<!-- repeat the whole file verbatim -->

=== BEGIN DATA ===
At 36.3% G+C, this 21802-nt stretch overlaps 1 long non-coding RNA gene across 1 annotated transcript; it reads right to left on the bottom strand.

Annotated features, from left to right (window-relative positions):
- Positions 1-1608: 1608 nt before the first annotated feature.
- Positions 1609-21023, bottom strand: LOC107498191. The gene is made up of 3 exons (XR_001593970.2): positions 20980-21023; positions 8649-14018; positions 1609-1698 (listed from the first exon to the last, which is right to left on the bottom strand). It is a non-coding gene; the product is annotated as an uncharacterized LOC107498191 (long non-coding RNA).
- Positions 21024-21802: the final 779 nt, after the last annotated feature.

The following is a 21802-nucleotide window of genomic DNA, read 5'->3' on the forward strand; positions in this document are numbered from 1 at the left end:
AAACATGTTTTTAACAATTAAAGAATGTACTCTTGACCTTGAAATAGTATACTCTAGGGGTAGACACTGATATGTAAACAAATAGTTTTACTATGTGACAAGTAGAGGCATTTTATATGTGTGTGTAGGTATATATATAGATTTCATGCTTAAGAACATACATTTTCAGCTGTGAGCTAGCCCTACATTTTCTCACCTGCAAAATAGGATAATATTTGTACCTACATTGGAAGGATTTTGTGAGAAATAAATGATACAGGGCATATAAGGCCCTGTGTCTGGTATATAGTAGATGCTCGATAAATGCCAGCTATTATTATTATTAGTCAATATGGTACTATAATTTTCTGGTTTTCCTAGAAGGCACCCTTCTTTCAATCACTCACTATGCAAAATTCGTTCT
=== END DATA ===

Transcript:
At 36.3% G+C, this 21802-nt stretch overlaps 1 long non-coding RNA gene across 1 annotated transcript; it reads right to left on the bottom strand.

Annotated features, from left to right (window-relative positions):
- Positions 1-1608: 1608 nt before the first annotated feature.
- Positions 1609-21023, bottom strand: LOC107498191. The gene is made up of 3 exons (XR_001593970.2): positions 20980-21023; positions 8649-14018; positions 1609-1698 (listed from the first exon to the last, which is right to left on the bottom strand). It is a non-coding gene; the product is annotated as an uncharacterized LOC107498191 (long non-coding RNA).
- Positions 21024-21802: the final 779 nt, after the last annotated feature.

The following is a 21802-nucleotide window of genomic DNA, read 5'->3' on the forward strand; positions in this document are numbered from 1 at the left end:
AAACATGTTTTTAACAATTAAAGAATGTACTCTTGACCTTGAAATAGTATACTCTAGGGGTAGACACTGATATGTAAACAAATAGTTTTACTATGTGACAAGTAGAGGCATTTTATATGTGTGTGTAGGTATATATATAGATTTCATGCTTAAGAACATACATTTTCAGCTGTGAGCTAGCCCTACATTTTCTCACCTGCAAAATAGGATAATATTTGTACCTACATTGGAAGGATTTTGTGAGAAATAAATGATACAGGGCATATAAGGCCCTGTGTCTGGTATATAGTAGATGCTCGATAAATGCCAGCTATTATTATTATTAGTCAATATGGTACTATAATTTTCTGGTTTTCCTAGAAGGCACCCTTCTTTCAATCACTCACTATGCAAAATTCGTTCT